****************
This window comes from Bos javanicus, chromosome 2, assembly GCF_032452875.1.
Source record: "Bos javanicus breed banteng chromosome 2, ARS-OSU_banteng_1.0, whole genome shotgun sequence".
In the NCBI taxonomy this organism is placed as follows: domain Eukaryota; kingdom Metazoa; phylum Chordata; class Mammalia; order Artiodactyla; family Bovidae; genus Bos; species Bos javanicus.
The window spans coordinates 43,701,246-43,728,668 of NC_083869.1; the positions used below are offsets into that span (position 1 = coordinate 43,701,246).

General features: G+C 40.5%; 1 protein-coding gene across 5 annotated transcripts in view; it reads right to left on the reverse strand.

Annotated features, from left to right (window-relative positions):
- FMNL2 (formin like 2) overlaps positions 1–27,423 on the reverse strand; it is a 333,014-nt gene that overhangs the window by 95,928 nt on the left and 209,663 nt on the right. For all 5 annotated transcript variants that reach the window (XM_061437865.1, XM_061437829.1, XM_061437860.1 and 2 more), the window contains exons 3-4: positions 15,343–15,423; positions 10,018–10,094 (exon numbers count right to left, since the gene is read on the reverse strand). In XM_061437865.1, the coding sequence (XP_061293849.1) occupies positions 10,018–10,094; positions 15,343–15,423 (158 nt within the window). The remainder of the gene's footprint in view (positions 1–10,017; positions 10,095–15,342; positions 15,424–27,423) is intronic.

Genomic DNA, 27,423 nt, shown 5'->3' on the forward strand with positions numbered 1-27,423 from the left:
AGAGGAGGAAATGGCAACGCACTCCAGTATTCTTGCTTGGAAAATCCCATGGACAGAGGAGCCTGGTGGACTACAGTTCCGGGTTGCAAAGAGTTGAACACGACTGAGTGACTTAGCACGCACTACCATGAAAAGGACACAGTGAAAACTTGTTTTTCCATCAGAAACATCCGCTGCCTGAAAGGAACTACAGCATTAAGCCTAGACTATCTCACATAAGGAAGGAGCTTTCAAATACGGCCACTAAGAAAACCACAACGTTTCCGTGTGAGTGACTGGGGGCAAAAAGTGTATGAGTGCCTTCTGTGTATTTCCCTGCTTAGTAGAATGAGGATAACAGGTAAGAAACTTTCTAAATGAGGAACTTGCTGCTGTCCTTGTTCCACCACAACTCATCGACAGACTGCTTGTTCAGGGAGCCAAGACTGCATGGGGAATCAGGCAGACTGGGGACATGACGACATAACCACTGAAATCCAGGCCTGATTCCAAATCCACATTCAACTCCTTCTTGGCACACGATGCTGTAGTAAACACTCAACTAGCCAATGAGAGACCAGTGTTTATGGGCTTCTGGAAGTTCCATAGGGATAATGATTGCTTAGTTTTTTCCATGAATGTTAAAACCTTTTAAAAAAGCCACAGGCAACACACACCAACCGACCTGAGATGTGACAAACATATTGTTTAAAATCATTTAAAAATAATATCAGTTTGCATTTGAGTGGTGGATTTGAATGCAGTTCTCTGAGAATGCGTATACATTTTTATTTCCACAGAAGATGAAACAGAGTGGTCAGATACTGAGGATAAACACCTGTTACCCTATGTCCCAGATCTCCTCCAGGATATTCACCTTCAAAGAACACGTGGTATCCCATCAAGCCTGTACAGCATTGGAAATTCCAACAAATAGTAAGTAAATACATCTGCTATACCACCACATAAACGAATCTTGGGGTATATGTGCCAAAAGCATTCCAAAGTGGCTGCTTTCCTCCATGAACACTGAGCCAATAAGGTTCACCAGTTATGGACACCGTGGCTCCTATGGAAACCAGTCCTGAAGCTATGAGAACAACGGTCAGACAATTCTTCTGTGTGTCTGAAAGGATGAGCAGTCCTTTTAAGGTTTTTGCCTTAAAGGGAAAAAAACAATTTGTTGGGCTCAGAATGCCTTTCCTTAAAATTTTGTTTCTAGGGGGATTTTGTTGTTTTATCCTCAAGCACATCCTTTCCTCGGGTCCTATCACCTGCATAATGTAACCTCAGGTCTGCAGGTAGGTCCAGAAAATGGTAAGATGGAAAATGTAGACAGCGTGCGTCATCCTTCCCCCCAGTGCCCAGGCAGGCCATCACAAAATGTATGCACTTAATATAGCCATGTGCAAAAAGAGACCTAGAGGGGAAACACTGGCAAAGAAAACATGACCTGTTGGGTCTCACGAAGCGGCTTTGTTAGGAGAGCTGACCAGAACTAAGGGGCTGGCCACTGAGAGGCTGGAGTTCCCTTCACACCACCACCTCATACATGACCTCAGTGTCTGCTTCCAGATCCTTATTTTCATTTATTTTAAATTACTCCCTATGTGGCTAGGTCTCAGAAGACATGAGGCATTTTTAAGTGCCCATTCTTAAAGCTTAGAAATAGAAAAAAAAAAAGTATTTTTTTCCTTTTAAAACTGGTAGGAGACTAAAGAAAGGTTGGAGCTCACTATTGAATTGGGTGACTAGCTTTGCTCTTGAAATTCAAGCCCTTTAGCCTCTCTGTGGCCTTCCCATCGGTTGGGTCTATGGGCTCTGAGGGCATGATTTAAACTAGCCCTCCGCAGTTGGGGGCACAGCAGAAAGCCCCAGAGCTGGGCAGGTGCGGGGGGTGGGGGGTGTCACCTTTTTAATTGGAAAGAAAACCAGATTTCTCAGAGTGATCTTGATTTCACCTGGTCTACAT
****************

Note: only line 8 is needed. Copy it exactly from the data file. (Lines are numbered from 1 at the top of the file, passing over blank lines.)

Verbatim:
Genomic DNA, 27,423 nt, shown 5'->3' on the forward strand with positions numbered 1-27,423 from the left: